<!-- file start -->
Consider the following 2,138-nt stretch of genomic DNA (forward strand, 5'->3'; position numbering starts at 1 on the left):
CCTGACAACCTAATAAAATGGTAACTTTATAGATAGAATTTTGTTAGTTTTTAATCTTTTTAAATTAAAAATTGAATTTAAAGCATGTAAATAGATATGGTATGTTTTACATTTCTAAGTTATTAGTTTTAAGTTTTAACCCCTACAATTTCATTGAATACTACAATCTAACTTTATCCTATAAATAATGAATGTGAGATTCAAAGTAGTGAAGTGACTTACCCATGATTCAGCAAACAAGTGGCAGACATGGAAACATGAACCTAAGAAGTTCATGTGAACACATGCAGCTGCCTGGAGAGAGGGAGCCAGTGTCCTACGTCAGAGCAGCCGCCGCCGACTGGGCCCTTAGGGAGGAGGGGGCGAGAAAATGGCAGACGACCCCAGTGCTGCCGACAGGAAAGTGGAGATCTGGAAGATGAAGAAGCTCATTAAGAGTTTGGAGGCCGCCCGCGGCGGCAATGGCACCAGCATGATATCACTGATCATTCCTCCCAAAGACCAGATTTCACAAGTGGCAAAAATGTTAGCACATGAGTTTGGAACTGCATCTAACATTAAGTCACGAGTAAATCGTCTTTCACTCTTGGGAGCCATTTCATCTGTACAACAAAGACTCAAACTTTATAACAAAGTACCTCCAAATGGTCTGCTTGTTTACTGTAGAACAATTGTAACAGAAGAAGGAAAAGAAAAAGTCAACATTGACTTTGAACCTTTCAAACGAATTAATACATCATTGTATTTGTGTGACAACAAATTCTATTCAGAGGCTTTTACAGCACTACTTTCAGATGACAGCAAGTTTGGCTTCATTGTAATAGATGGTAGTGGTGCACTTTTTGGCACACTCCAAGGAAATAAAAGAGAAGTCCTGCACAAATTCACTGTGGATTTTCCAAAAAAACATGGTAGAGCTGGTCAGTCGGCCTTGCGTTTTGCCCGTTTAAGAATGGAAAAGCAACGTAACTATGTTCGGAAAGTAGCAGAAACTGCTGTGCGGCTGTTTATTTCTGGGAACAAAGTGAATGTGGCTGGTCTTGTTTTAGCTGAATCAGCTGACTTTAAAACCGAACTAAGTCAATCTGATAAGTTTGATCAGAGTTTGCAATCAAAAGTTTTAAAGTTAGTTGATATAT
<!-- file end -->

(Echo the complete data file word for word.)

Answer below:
Consider the following 2,138-nt stretch of genomic DNA (forward strand, 5'->3'; position numbering starts at 1 on the left):
CCTGACAACCTAATAAAATGGTAACTTTATAGATAGAATTTTGTTAGTTTTTAATCTTTTTAAATTAAAAATTGAATTTAAAGCATGTAAATAGATATGGTATGTTTTACATTTCTAAGTTATTAGTTTTAAGTTTTAACCCCTACAATTTCATTGAATACTACAATCTAACTTTATCCTATAAATAATGAATGTGAGATTCAAAGTAGTGAAGTGACTTACCCATGATTCAGCAAACAAGTGGCAGACATGGAAACATGAACCTAAGAAGTTCATGTGAACACATGCAGCTGCCTGGAGAGAGGGAGCCAGTGTCCTACGTCAGAGCAGCCGCCGCCGACTGGGCCCTTAGGGAGGAGGGGGCGAGAAAATGGCAGACGACCCCAGTGCTGCCGACAGGAAAGTGGAGATCTGGAAGATGAAGAAGCTCATTAAGAGTTTGGAGGCCGCCCGCGGCGGCAATGGCACCAGCATGATATCACTGATCATTCCTCCCAAAGACCAGATTTCACAAGTGGCAAAAATGTTAGCACATGAGTTTGGAACTGCATCTAACATTAAGTCACGAGTAAATCGTCTTTCACTCTTGGGAGCCATTTCATCTGTACAACAAAGACTCAAACTTTATAACAAAGTACCTCCAAATGGTCTGCTTGTTTACTGTAGAACAATTGTAACAGAAGAAGGAAAAGAAAAAGTCAACATTGACTTTGAACCTTTCAAACGAATTAATACATCATTGTATTTGTGTGACAACAAATTCTATTCAGAGGCTTTTACAGCACTACTTTCAGATGACAGCAAGTTTGGCTTCATTGTAATAGATGGTAGTGGTGCACTTTTTGGCACACTCCAAGGAAATAAAAGAGAAGTCCTGCACAAATTCACTGTGGATTTTCCAAAAAAACATGGTAGAGCTGGTCAGTCGGCCTTGCGTTTTGCCCGTTTAAGAATGGAAAAGCAACGTAACTATGTTCGGAAAGTAGCAGAAACTGCTGTGCGGCTGTTTATTTCTGGGAACAAAGTGAATGTGGCTGGTCTTGTTTTAGCTGAATCAGCTGACTTTAAAACCGAACTAAGTCAATCTGATAAGTTTGATCAGAGTTTGCAATCAAAAGTTTTAAAGTTAGTTGATATAT